The APs have been taunting us all week about transfers. Some things never change. They did that back when I was a first transfer missionary. I really didn't care; everyone else was biting their nails the whole week. Elder Batis and Elder Lee are still the Kobe zone leaders (have I ever written about them? Elder Batis is from Meridian, Idaho and Elder Lee is from Seoul, Korea), Elder Boice and Elder Vail (Seattle and Meridian, Idaho) are still the AP's and Elder Shigeta and Elder Bevan both transferred leaving me alone in the office. I was really not expecting that one. I thought they were just using me since there was an odd number of missionaries and they didn't want to make a three-some in the field, but I didn't think they'd let me take over here for my last transfer. I'll have to work fast to get things to a smooth operating pace so I can hand the job off to somebody else smoothly. Elder Shigeta is now companions with one of my favorite missionaries, Elder Wong in Habikino and Elder Bevan went to Kochi. Elder Shigeta and Elder Wong didn't transfer until this morning because Elder Shigeta had to train my new companion Elder Shinohara how to be the Commisarian. That job is much, much harder than mine.
 
What is my job exactly? Have I told you? I'm the Mission Recorder and my two biggest resposibilites are baptismal records and referrals. I manage all of those for the mission. Make sure baptismal records are filled out correctly, and then send them to Tokyo where they become membership records. Also, when anybody refers anybody or wants to refer somebody to the missionaries, it goes through me. There's a bunch of other office work that I do and I help the commisarian with missionary orders and stuff. You'd have to watch me for a day to see what I really do.
 
篠原長老 (Elder Shinohara) is awesome. Like really, he's already one of my favorite companions. He's maybe about 5'4 in height and always happy. He's only on his 4th transfer but is a very intelligent, responsible missionary. I'm really excited to work with him. He's from Shizuoka-Ken.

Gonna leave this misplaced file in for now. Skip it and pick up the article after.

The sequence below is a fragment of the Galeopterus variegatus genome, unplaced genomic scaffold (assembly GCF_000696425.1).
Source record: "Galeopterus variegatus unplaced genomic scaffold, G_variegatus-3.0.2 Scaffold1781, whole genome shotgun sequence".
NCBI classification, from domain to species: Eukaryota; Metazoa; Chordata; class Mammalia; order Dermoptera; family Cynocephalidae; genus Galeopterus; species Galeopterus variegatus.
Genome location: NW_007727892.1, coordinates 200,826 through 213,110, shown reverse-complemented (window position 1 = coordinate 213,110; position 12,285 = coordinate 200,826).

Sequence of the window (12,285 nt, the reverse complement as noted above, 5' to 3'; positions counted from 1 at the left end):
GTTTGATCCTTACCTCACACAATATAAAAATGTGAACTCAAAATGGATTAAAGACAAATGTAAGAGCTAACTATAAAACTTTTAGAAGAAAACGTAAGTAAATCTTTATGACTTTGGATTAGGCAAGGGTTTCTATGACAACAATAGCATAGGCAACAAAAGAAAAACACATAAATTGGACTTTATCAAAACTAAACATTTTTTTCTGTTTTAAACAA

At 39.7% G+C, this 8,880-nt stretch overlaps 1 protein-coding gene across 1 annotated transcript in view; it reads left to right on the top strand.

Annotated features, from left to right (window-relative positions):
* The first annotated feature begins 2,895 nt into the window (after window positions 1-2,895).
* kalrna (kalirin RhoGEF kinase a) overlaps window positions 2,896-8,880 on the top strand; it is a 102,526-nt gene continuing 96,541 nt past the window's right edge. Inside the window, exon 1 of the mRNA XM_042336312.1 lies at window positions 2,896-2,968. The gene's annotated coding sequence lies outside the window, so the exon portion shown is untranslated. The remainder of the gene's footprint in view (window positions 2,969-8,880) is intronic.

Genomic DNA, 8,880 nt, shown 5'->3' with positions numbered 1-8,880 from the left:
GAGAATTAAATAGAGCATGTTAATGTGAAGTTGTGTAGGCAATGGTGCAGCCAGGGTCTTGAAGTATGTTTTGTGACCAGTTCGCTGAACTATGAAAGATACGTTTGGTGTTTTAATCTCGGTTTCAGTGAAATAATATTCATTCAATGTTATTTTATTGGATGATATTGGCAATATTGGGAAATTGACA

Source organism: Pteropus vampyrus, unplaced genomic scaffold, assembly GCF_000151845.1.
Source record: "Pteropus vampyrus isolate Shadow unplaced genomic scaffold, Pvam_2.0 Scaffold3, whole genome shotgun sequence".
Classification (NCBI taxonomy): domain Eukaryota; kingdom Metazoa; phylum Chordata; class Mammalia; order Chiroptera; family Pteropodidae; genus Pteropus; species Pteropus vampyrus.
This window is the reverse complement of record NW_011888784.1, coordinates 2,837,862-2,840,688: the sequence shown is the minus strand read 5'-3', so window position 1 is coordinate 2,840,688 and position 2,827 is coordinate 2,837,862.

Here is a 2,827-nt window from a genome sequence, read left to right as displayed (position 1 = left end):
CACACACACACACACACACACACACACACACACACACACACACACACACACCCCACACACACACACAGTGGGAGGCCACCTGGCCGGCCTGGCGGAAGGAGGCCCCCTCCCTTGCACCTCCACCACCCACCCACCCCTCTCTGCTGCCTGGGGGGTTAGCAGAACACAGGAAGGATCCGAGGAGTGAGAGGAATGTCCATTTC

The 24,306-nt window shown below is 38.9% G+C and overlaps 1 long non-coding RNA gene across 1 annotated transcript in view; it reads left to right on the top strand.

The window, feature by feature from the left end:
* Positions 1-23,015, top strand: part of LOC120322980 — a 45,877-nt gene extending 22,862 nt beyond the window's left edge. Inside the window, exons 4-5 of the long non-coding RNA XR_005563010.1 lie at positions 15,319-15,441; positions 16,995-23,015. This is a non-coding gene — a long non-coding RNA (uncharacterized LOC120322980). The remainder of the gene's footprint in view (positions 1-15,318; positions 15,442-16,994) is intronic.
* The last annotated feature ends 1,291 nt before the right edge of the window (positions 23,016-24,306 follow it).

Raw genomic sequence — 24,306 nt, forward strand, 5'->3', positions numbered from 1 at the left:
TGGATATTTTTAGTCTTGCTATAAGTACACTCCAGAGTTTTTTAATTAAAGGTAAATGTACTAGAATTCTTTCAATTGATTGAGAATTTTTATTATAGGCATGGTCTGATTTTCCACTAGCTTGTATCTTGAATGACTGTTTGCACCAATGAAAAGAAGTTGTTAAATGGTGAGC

Elder Low and Elder Shinohara.
"True Disciples"
 
 
An investigator with a baptismal date was referred to us from another area and we're teaching him. He's solid and is probably going to go through in two weeks. It's been amazing to see how humble he is. He's a smart man, has had everything and lost everything in his life. He was homeless for the past couple of months and just got back on his feet, that's why he moved here. He's so prepared for the gospel. He knows that God exists and wants to follow him. We've met with him three times this week and he's been taught everything, we just need to follow up. Hopefully, he'll go through on his date (9th) but we may extend to let him get used to Kobe and the ward and also review everything he learned from the missionaries that taught him first.
 
We spent Monday and Tuesday in preparation for the new missionaries. They came in on Tuesday night. That preparation includes a deep clean of everything here and it's pretty exhausting. This building is really old.
 
The new group of missionaries was really great. It was fun being with them for their training in the Honbu. There were four elders and five sisters. I think everyone was most impressed with how....how do I say this....tough(?) the three American sisters that came were. The mission sometimes has problems with timid sisters, but these three are definitely not going to have those kind of problems. We played ultimate frisby for morning exercise with them, and one sister in particular was out-running, out throwing, out jumping, and out-doing the elders in any way you can imagine. When we finished, she smacked her companion on the back, said "let's go" and sprinted back to the mission home. They'll do good work. Two Japanese sisters and one Elder from Sapporo came as well and they were all great. It's exciting to see them at this stage and kind of sad that I won't get to see what they become on their missions.